There are a lot of good gun belt options out there these days, but they are not usually at your local mall or Wal-Mart. The belt should be one that has strength and rigidity in it to insure that the holster stays where it should while distributing the weight of the gun on the hips or waist of the wearer. When people tell me that they hate holster x and didn’t care for holster Y, my first question is – what kind of belt do you wear? Thanks for asking. Every day of my life, I wear either a Ranger Belt or Aegis Enhanced Belt made by Ares Gear where the motto is “Stiffer is Better.”
Both the Aegis and Ranger belts are 1.5” and are made with two layers of proprietary scuba webbing. They come in a variety of colors so they look great while performing effectively. Until I picked up the new Aegis Enhanced Belt, I wore my Ranger Belt every day for over two years and, other than a scratched up Cobra Buckle, the belt is as stiff and looks as good as new.
Since I am of average build at 5’10” and 180 pounds, I carry inside the waistband 70% of the time. The other 30% is dead of winter, with a big jacket concealing an outside the waistband holster. There are a plethora of good options out there in holster land, and I really don’t have one go-to holster that I use all the time. For outside the waistband, I have had some great holsters made by “the guy down the road” who makes custom kydex holsters, and I have had great experiences with companies like Raven Concealment and G-Code Holsters. Since I carry IWB most of the time, I will focus on those.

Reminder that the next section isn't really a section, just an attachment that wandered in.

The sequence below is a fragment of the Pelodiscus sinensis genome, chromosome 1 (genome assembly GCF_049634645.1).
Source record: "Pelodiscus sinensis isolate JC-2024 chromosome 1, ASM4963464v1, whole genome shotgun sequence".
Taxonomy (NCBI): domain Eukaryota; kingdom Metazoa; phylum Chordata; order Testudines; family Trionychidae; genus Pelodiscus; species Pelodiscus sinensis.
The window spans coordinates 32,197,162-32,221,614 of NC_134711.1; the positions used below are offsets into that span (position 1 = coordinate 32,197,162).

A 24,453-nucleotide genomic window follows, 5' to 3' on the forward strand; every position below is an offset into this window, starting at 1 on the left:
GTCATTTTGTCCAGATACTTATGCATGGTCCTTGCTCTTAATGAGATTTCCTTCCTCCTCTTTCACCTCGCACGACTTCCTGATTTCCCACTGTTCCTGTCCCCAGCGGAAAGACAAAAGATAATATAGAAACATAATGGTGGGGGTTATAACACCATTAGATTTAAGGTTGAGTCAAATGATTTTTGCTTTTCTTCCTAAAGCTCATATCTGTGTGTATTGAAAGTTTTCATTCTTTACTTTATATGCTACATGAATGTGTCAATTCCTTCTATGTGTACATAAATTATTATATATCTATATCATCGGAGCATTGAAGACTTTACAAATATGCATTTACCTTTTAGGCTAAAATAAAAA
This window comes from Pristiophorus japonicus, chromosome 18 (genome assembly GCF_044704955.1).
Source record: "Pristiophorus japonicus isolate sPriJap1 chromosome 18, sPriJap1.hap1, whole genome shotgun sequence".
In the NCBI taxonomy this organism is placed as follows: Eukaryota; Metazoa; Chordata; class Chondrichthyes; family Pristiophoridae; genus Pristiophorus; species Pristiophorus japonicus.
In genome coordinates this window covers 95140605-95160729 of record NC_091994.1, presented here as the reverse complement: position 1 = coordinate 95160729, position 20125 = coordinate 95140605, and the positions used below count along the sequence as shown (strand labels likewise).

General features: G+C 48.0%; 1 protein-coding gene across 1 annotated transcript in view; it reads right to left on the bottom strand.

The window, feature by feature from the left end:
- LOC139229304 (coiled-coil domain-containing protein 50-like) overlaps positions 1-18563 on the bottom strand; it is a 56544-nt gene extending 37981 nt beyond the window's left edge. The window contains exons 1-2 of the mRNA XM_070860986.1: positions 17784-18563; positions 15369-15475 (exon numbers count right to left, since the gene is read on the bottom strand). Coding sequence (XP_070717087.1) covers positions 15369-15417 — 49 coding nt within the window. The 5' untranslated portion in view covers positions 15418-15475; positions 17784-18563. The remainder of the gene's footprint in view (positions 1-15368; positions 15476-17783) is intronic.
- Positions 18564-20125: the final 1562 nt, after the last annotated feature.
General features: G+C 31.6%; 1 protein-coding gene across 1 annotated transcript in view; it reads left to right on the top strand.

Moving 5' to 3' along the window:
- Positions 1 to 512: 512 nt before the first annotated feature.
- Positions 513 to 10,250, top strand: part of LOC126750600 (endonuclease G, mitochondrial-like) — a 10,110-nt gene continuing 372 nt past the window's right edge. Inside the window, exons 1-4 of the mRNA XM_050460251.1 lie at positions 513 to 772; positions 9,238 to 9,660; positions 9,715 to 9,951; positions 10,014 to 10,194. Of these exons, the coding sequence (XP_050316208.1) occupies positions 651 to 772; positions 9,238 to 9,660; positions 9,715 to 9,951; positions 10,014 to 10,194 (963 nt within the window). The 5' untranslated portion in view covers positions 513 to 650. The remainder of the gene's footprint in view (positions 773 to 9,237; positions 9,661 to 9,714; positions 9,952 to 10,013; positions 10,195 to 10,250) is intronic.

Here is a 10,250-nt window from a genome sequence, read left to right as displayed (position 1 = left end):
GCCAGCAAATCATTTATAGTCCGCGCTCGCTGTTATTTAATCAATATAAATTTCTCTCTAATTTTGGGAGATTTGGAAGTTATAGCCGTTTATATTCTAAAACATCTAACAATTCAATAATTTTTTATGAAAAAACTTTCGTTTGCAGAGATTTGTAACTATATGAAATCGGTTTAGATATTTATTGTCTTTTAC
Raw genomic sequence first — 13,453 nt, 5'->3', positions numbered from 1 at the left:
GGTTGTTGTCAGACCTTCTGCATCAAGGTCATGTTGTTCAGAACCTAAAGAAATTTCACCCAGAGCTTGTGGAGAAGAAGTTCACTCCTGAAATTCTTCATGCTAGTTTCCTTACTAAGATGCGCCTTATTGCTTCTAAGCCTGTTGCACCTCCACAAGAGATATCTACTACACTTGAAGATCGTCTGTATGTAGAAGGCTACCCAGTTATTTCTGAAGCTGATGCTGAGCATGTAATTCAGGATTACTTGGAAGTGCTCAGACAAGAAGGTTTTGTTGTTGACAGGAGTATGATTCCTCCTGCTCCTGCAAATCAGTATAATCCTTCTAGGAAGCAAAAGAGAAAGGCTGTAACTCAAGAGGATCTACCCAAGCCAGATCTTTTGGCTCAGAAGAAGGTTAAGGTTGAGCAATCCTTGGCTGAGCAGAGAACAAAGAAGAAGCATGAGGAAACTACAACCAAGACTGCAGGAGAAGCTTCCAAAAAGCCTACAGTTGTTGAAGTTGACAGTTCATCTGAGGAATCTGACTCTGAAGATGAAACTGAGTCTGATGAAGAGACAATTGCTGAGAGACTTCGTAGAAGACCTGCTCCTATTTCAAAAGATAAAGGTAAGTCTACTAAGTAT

I have used leather/kydex hybrid holsters from Concealment Solutions, Crossbreed and Comptac for years and have found them to be very comfortable and solidly performing holsters, but I find that in the warmer months I don’t care for the large leather surface against my skin. I spent the last eight months or so carrying in a Haley Strategic Partners INCOG made by G-Code. The INCOG is hard to beat in its customization and conceal ability from appendix carry to carrying at around four o’clock on the waist/clock system scale. All of the holsters mentioned will support slide manipulation and will hold up to a tremendous amount of abuse.
As I previously stated, training is paramount, and all the latest and cool gear out there will not do you any good if you do not know how to use it properly. If you have been thinking about filling gaps in your training or this article has brought a possible training deficiency to mind, I encourage you to find a reputable trainer and get in a class before going out and buying new belts, holsters or sights. Take notes during the class and list what problems you encounter during the days of training. A good instructor will be able to teach you to work through those problems, and in the process you will likely see how some of the support gear mentioned in this article can help you live a safer life.